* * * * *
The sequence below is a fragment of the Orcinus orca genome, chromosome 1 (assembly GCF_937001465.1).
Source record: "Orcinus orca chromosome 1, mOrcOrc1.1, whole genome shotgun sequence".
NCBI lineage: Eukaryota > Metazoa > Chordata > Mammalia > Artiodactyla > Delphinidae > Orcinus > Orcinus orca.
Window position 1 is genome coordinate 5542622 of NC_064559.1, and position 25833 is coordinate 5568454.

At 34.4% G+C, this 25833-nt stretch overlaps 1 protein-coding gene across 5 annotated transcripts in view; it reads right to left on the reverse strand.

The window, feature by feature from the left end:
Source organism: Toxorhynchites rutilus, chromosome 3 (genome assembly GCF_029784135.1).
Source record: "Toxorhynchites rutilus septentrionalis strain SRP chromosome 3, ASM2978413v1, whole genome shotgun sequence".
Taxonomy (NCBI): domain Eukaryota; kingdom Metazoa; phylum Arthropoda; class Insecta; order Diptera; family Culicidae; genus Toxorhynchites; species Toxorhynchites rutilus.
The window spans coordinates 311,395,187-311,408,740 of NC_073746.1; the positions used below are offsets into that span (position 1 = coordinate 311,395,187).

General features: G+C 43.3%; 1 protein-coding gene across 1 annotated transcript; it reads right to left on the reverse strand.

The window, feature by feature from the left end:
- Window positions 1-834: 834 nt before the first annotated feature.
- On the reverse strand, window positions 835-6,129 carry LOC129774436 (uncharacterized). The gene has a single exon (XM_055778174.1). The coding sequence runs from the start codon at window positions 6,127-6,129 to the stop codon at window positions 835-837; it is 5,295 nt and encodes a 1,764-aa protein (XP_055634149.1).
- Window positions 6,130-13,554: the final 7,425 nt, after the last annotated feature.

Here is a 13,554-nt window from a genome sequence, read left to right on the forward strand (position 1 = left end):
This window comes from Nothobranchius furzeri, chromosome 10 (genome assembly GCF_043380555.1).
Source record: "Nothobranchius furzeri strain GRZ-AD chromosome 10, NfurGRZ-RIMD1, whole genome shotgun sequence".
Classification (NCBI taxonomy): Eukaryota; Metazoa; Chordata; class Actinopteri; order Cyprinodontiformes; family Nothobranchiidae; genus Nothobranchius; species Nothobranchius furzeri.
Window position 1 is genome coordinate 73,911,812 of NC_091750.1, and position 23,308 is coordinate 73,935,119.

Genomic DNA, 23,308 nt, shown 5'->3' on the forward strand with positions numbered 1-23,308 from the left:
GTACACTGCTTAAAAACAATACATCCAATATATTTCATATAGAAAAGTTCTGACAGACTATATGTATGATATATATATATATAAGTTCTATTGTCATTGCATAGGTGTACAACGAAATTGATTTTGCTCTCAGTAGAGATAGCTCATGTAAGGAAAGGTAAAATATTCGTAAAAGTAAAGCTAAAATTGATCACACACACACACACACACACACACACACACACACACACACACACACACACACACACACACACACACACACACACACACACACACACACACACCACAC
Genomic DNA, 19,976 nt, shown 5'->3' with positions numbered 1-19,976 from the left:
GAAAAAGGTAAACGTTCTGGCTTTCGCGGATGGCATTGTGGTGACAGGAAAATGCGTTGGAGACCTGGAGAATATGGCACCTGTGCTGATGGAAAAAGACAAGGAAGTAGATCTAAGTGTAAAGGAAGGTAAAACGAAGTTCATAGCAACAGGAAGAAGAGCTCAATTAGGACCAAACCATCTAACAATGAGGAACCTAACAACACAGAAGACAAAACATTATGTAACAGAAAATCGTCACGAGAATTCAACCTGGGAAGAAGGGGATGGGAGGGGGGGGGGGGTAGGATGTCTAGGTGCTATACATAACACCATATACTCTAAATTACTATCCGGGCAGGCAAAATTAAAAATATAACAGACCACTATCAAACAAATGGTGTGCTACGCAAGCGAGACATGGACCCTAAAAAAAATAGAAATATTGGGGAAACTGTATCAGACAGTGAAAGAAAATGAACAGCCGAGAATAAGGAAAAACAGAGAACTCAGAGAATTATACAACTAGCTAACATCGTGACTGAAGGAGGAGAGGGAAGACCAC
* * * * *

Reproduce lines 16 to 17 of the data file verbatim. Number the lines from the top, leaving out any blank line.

Here is a 13,554-nt window from a genome sequence, read left to right on the forward strand (position 1 = left end):
This window comes from Nothobranchius furzeri, chromosome 10 (genome assembly GCF_043380555.1).